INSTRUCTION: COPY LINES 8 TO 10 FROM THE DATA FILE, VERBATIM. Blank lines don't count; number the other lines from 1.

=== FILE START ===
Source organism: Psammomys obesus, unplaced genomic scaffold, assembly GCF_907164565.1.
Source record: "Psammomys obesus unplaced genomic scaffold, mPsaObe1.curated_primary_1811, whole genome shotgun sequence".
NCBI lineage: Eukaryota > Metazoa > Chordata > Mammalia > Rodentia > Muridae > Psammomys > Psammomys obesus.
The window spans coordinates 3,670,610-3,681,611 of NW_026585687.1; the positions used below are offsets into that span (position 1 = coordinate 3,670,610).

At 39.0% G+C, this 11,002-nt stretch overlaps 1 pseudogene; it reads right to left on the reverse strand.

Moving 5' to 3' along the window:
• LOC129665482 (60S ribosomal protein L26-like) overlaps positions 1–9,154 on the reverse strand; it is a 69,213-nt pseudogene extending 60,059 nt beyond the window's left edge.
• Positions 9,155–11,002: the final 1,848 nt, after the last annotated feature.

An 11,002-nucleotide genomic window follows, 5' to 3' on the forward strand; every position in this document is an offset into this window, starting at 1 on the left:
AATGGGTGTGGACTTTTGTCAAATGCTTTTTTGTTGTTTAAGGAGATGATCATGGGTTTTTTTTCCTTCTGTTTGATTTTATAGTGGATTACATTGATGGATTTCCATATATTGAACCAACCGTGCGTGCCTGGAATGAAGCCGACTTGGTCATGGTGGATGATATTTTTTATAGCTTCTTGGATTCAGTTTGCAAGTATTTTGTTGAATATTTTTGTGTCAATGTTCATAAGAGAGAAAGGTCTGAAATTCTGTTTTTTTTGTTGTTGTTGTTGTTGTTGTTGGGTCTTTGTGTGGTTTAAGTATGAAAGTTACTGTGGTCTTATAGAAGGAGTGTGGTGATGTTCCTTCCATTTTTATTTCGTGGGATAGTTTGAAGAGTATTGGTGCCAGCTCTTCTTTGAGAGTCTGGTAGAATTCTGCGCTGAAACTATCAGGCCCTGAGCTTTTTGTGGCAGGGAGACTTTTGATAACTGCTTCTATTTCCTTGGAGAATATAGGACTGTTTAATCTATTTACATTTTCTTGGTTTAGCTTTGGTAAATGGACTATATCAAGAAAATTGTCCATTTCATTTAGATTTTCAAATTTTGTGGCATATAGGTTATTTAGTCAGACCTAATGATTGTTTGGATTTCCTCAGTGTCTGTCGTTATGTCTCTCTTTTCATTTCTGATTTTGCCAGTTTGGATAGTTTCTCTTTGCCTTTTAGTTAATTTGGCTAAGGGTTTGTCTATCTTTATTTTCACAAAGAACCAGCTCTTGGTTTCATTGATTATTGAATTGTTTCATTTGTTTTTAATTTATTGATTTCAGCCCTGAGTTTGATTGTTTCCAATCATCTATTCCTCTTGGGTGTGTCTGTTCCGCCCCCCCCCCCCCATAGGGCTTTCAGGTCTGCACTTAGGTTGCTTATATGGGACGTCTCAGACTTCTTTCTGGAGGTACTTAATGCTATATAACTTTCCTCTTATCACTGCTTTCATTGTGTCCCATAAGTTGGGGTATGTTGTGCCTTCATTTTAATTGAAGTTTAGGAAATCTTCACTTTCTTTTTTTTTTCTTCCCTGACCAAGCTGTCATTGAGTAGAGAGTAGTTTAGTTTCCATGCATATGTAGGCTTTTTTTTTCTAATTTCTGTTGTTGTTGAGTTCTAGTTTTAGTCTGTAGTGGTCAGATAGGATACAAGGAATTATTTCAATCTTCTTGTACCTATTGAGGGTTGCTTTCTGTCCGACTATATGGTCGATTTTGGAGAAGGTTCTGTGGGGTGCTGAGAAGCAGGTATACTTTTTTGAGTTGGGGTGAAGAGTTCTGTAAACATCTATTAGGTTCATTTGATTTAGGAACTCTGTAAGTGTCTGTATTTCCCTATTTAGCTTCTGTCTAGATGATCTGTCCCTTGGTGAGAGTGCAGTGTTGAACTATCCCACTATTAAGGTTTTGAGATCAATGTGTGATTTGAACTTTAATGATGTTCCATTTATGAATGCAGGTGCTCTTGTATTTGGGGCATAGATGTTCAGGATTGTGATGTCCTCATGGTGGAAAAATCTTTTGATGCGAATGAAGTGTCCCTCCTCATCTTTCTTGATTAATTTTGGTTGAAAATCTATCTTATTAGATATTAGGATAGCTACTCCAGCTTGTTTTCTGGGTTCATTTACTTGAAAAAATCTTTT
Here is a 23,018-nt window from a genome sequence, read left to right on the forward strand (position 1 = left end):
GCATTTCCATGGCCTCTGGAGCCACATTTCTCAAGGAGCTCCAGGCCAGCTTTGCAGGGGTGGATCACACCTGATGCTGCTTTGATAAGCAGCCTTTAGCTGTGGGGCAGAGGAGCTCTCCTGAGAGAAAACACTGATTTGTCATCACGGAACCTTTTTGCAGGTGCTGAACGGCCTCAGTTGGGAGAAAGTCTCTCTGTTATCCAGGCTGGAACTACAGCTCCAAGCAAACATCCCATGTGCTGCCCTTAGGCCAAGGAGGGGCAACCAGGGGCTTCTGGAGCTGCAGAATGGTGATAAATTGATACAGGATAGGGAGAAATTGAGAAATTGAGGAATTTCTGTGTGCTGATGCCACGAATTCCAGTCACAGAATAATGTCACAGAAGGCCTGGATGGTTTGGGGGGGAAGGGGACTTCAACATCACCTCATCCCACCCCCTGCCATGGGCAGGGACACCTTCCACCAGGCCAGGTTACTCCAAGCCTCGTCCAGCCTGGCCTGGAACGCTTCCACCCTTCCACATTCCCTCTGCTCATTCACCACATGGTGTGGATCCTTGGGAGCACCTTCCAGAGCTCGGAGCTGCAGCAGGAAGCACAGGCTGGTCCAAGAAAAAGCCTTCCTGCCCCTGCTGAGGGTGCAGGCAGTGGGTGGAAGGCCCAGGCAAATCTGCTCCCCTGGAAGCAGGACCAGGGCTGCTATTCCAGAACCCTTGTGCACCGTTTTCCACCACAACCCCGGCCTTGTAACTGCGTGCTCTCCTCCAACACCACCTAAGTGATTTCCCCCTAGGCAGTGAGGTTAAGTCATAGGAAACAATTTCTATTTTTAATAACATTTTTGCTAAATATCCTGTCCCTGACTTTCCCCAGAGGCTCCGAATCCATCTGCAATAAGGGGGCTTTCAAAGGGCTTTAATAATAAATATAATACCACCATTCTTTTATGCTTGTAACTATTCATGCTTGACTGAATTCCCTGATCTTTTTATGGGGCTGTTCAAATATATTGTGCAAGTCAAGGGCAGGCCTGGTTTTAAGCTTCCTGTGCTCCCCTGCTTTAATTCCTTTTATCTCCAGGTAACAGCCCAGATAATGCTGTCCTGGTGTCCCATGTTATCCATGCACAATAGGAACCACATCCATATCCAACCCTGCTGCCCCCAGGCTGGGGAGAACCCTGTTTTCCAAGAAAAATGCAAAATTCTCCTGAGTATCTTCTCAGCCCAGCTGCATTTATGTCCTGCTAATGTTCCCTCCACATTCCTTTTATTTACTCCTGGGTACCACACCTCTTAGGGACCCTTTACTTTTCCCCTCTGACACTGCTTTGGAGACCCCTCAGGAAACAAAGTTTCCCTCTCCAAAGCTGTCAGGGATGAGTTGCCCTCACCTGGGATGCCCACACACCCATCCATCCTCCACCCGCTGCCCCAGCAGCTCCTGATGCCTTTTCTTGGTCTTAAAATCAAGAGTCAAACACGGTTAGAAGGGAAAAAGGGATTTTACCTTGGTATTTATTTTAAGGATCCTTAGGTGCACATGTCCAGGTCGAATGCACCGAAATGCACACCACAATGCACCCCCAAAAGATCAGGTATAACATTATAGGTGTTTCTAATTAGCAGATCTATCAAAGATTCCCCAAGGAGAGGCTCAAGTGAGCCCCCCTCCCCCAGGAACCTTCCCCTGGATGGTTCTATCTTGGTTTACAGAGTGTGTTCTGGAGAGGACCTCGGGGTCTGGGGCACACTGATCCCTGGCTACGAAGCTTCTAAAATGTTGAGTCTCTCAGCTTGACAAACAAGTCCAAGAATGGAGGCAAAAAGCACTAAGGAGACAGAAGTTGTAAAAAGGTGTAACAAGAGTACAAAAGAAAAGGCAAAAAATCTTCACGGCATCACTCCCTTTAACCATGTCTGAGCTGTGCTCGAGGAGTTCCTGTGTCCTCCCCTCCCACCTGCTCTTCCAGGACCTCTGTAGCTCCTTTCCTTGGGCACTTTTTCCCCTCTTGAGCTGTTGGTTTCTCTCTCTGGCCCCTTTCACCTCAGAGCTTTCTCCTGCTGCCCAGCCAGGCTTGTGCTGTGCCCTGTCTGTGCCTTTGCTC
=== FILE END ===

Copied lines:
• Positions 9,155–11,002: the final 1,848 nt, after the last annotated feature.

An 11,002-nucleotide genomic window follows, 5' to 3' on the forward strand; every position in this document is an offset into this window, starting at 1 on the left:
AATGGGTGTGGACTTTTGTCAAATGCTTTTTTGTTGTTTAAGGAGATGATCATGGGTTTTTTTTCCTTCTGTTTGATTTTATAGTGGATTACATTGATGGATTTCCATATATTGAACCAACCGTGCGTGCCTGGAATGAAGCCGACTTGGTCATGGTGGATGATATTTTTTATAGCTTCTTGGATTCAGTTTGCAAGTATTTTGTTGAATATTTTTGTGTCAATGTTCATAAGAGAGAAAGGTCTGAAATTCTGTTTTTTTTGTTGTTGTTGTTGTTGTTGTTGGGTCTTTGTGTGGTTTAAGTATGAAAGTTACTGTGGTCTTATAGAAGGAGTGTGGTGATGTTCCTTCCATTTTTATTTCGTGGGATAGTTTGAAGAGTATTGGTGCCAGCTCTTCTTTGAGAGTCTGGTAGAATTCTGCGCTGAAACTATCAGGCCCTGAGCTTTTTGTGGCAGGGAGACTTTTGATAACTGCTTCTATTTCCTTGGAGAATATAGGACTGTTTAATCTATTTACATTTTCTTGGTTTAGCTTTGGTAAATGGACTATATCAAGAAAATTGTCCATTTCATTTAGATTTTCAAATTTTGTGGCATATAGGTTATTTAGTCAGACCTAATGATTGTTTGGATTTCCTCAGTGTCTGTCGTTATGTCTCTCTTTTCATTTCTGATTTTGCCAGTTTGGATAGTTTCTCTTTGCCTTTTAGTTAATTTGGCTAAGGGTTTGTCTATCTTTATTTTCACAAAGAACCAGCTCTTGGTTTCATTGATTATTGAATTGTTTCATTTGTTTTTAATTTATTGATTTCAGCCCTGAGTTTGATTGTTTCCAATCATCTATTCCTCTTGGGTGTGTCTGTTCCGCCCCCCCCCCCCCATAGGGCTTTCAGGTCTGCACTTAGGTTGCTTATATGGGACGTCTCAGACTTCTTTCTGGAGGTACTTAATGCTATATAACTTTCCTCTTATCACTGCTTTCATTGTGTCCCATAAGTTGGGGTATGTTGTGCCTTCATTTTAATTGAAGTTTAGGAAATCTTCACTTTCTTTTTTTTTTCTTCCCTGACCAAGCTGTCATTGAGTAGAGAGTAGTTTAGTTTCCATGCATATGTAGGCTTTTTTTTTCTAATTTCTGTTGTTGTTGAGTTCTAGTTTTAGTCTGTAGTGGTCAGATAGGATACAAGGAATTATTTCAATCTTCTTGTACCTATTGAGGGTTGCTTTCTGTCCGACTATATGGTCGATTTTGGAGAAGGTTCTGTGGGGTGCTGAGAAGCAGGTATACTTTTTTGAGTTGGGGTGAAGAGTTCTGTAAACATCTATTAGGTTCATTTGATTTAGGAACTCTGTAAGTGTCTGTATTTCCCTATTTAGCTTCTGTCTAGATGATCTGTCCCTTGGTGAGAGTGCAGTGTTGAACTATCCCACTATTAAGGTTTTGAGATCAATGTGTGATTTGAACTTTAATGATGTTCCATTTATGAATGCAGGTGCTCTTGTATTTGGGGCATAGATGTTCAGGATTGTGATGTCCTCATGGTGGAAAAATCTTTTGATGCGAATGAAGTGTCCCTCCTCATCTTTCTTGATTAATTTTGGTTGAAAATCTATCTTATTAGATATTAGGATAGCTACTCCAGCTTGTTTTCTGGGTTCATTTACTTGAAAAAATCTTTT